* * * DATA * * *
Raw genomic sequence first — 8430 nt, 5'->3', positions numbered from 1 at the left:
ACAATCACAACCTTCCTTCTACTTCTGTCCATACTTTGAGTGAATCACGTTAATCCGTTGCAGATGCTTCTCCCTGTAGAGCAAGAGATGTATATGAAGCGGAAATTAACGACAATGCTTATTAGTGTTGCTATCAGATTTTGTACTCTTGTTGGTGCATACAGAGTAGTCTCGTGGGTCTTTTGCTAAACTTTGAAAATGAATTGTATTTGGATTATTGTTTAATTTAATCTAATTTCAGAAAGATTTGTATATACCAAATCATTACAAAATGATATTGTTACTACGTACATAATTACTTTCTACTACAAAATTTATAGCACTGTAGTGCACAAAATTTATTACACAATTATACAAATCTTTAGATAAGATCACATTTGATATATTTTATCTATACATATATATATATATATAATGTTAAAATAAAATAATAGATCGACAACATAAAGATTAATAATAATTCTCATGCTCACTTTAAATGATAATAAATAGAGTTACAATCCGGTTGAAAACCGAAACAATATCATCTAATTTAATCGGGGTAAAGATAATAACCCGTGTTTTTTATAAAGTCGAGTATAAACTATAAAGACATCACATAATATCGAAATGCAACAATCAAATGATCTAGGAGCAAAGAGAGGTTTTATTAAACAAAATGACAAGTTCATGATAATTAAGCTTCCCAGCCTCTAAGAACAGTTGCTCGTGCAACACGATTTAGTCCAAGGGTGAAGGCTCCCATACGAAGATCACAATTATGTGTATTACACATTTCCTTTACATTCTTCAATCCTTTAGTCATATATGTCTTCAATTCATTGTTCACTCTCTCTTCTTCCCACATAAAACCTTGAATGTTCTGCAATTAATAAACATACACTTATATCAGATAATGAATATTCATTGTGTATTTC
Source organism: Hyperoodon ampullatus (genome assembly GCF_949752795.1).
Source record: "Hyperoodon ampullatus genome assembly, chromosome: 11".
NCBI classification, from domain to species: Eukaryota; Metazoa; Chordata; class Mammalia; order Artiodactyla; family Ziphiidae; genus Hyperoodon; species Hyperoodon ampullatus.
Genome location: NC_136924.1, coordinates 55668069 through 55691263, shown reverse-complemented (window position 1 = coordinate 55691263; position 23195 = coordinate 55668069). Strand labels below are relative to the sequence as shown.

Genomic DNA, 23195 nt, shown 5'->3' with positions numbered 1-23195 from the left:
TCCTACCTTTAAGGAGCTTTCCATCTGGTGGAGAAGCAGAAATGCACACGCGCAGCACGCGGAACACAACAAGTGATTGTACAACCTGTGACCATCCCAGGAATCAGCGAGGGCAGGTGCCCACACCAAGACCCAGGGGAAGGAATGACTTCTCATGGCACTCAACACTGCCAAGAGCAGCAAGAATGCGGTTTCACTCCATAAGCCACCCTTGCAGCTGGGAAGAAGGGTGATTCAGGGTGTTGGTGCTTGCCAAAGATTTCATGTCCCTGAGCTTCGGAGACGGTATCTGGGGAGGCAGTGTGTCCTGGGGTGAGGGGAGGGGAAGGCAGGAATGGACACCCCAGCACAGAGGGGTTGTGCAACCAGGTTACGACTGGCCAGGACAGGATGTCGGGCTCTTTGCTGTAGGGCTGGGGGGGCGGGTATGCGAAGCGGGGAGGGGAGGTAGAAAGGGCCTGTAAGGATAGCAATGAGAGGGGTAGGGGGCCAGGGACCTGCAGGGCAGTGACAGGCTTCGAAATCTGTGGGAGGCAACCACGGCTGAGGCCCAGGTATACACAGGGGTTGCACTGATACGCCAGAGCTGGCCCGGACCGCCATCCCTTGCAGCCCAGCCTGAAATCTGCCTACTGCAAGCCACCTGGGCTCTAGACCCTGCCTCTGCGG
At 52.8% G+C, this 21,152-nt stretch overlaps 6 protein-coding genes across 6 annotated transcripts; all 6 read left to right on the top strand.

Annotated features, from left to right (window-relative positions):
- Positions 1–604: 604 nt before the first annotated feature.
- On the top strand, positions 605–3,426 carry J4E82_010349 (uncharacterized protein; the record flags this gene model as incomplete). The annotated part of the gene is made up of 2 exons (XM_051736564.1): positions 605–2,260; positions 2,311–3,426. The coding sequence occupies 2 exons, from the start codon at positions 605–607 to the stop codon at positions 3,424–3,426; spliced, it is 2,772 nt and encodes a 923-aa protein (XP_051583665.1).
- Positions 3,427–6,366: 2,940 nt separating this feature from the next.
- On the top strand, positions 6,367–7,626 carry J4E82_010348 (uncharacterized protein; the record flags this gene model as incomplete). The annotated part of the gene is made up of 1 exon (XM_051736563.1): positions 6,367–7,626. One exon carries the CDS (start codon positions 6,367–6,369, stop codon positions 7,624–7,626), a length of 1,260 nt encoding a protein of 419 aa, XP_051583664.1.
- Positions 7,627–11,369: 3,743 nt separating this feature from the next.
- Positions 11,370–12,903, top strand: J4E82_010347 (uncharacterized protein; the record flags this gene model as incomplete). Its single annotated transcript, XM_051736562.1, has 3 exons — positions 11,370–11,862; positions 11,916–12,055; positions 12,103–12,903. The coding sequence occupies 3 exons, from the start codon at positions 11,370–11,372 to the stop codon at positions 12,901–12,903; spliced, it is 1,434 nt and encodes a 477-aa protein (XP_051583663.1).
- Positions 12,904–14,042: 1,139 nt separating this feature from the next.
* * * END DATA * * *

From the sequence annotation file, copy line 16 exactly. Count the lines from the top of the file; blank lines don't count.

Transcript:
- Positions 11,370–12,903, top strand: J4E82_010347 (uncharacterized protein; the record flags this gene model as incomplete). Its single annotated transcript, XM_051736562.1, has 3 exons — positions 11,370–11,862; positions 11,916–12,055; positions 12,103–12,903. The coding sequence occupies 3 exons, from the start codon at positions 11,370–11,372 to the stop codon at positions 12,901–12,903; spliced, it is 1,434 nt and encodes a 477-aa protein (XP_051583663.1).